Review Generation X Classic Vol. 1 Scott Lobdell Chris Bachalo M Monet St. Croix White Queen Emma Frost Banshee Skin Chamber Jubilee Synch Marvel trade paperback tpb comic book
Next, we finally enter into the Generation X series proper. By this point, we’ve already been introduced to the main cast of characters: Husk, a Southern girl with the power to shed her skin; Synch, who has the ability to emulate the powers of those around him; M, a super-strong girl with a big brain and an even bigger ego; Skin, an angry Mexican-American with a shady past who can, fittingly, stretch his skin (sort of like a less versatile Mr. Fantastic); and Jubilee, the former mall rat who can emit biokinetic fireworks.

Over the course of the first few issues, the team is also rounded out with Chamber, a moody British telepath who has been horribly disfigured by his near-uncontrollable energy powers, and Penance, a mute girl with razor-sharp red skin. (Mondo, another young mutant who joins Generation X fairly early on, appears only fleetingly in this volume.) The team even gains an archnemesis right off the bat in the form of Emplate, a genuinely menacing villain with a penchant for draining the life from young mutants, and who seems to have a mysterious connection to several of the main characters.

Before the first issue is even halfway through, the essence of each character’s personality has already been incredibly well defined. In fact, I doubt it’s possible to make it through the first half of this book without having already chosen a new favorite character or two. For me, it wasn’t actually one of the kids on the team (though I like them well enough), but Banshee, who takes up the role of headmaster at Xavier’s School for Gifted Youngsters. Lobdell has a great handle on the many different aspects of the character, portraying him on the one hand as a sort of father figure to Generation X, and on the other as a man unsure of his abilities as a mentor and role model.

Review Generation X Classic Vol. 1 Scott Lobdell Chris Bachalo Jubilee and Husk Jubilation Lee Paige Guthrie splash page Marvel trade paperback tpb comic book
In terms of production value, Generation X Classic is by far the nicest presentation I’ve ever seen for this material. The paper stock is less glossy than the old Origin of Generation X trade, and as a result the colors are softer, warmer, and more true to the look of the original issues. Marvel seems almost to have tailored the book to emphasize how truly amazing Chris Bachalo’s artwork is in Generation X; whereas the “Phalanx Covenant” art is certainly better than average for its time, Bachalo’s attention to facial details (I can’t remember a time, before or since, when Jubilee has appeared so emotive) and his innovative panel layouts clearly place him several years ahead of that time.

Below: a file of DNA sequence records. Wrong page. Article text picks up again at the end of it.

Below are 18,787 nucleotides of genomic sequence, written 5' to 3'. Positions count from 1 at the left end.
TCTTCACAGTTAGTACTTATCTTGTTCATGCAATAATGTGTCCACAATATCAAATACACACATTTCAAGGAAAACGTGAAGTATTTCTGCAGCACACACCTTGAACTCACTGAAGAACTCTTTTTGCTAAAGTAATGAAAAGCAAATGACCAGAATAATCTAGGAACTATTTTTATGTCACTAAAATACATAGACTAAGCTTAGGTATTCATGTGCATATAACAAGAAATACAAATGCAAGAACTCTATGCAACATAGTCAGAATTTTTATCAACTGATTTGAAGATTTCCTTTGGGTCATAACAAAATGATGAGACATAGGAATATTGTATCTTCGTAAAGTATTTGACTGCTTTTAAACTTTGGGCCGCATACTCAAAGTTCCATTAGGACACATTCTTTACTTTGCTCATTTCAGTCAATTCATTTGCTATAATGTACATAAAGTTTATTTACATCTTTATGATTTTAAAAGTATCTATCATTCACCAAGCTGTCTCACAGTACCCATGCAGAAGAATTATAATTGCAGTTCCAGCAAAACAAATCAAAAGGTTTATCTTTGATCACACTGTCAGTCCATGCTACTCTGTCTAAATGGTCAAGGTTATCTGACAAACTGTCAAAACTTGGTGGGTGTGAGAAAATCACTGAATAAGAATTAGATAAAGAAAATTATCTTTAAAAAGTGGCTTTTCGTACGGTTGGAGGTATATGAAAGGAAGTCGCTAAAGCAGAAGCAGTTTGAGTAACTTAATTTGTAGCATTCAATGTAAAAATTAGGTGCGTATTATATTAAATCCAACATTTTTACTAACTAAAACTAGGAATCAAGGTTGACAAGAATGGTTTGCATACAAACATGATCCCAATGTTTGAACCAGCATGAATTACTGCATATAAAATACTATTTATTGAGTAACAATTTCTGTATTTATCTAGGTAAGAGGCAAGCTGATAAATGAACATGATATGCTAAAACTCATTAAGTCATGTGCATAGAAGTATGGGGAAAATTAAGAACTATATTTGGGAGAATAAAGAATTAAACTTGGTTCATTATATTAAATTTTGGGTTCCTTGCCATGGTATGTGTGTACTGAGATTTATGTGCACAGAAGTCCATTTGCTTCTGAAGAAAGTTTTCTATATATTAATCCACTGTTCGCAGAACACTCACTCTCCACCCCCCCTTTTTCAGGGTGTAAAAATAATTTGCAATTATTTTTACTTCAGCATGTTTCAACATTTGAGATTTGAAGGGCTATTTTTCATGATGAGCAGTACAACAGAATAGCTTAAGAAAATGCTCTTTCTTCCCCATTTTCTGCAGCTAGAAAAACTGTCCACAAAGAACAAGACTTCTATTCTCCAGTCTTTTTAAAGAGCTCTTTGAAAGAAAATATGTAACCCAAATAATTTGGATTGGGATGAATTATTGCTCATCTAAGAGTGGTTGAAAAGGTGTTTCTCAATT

There are some great extra features at the end of the book too, including the Generation X Ashcan Edition, a preview comic for the series featuring character sketches and black-and-white pencils for a number of scenes from the first issue. Also included are a series of character timelines that were published as fold-out mini-posters in the original “Phalanx Covenant” issues, and while they’re not reprinted at full size, it’s still great to see them here.

Overall, Generation X is both one of the best comics that Marvel published in the 1990s and a great addition to Marvel’s “Classic” line. This volume ends at the perfect point, since the series was taken over by the “Age of Apocalypse” crossover for several months after the fourth issue. With any luck, Marvel will publish a second volume collecting more of the main series from the fifth issue onwards – heck, I’ll probably be the first in line to buy it if they do!

Rating: 4.5 out of 5

Friday, May 13, 2011

Review: Blade: Black & White

Review Blade Black and White B&W Blade the Vampire-Slayer Vampire Tales Gene Colan Marv Wolfman Chris Claremont Marvel Cover trade paperback tpb comic bookWriters: Marv Wolfman, Chris Claremont, James Felder, Christopher Golden
Artists: Tony DeZuniga, Rico Rival, Gene Colan, Ladronn
Collects: Vampire Tales #8-9, Marvel Preview #3 & 6, Marvel: Shadows & Light #1, and Blade: Crescent City Blues #1 (1974-76, 1997, 1998)
Published: Marvel, 2004; $15.99

For fans of the Blade movies or the character’s other recent depictions in various animated series, video games, and even a short-lived live-action TV show, Blade: Black & White is likely to be a bit baffling. Collecting a rather strange hodgepodge of issues from throughout the decades, this book sticks with stories that portray a more “classic” version of the character than most people are probably used to seeing these days. Unlike the movie and TV versions, the original version of Blade was an afro-sporting, goggle-wearing, occasionally jive-talking black British vampire hunter. In other words, Wesley Snipes in a trench coat and sunglasses this character is not.